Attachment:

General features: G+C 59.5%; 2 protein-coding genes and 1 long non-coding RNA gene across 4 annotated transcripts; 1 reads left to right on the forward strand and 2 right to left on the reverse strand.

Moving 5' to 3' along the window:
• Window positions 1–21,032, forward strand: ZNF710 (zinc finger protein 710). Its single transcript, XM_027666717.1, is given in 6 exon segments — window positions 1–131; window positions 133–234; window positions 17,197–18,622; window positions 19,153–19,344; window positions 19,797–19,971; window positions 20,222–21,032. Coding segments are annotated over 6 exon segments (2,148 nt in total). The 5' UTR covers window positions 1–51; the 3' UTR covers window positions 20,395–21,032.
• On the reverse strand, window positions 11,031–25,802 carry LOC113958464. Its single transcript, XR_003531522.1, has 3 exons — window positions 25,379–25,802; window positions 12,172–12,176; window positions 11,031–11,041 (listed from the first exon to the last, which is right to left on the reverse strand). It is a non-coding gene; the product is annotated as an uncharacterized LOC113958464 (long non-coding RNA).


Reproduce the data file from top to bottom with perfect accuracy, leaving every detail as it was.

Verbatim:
General features: G+C 59.5%; 2 protein-coding genes and 1 long non-coding RNA gene across 4 annotated transcripts; 1 reads left to right on the forward strand and 2 right to left on the reverse strand.

Moving 5' to 3' along the window:
• Window positions 1–21,032, forward strand: ZNF710 (zinc finger protein 710). Its single transcript, XM_027666717.1, is given in 6 exon segments — window positions 1–131; window positions 133–234; window positions 17,197–18,622; window positions 19,153–19,344; window positions 19,797–19,971; window positions 20,222–21,032. Coding segments are annotated over 6 exon segments (2,148 nt in total). The 5' UTR covers window positions 1–51; the 3' UTR covers window positions 20,395–21,032.
• On the reverse strand, window positions 11,031–25,802 carry LOC113958464. Its single transcript, XR_003531522.1, has 3 exons — window positions 25,379–25,802; window positions 12,172–12,176; window positions 11,031–11,041 (listed from the first exon to the last, which is right to left on the reverse strand). It is a non-coding gene; the product is annotated as an uncharacterized LOC113958464 (long non-coding RNA).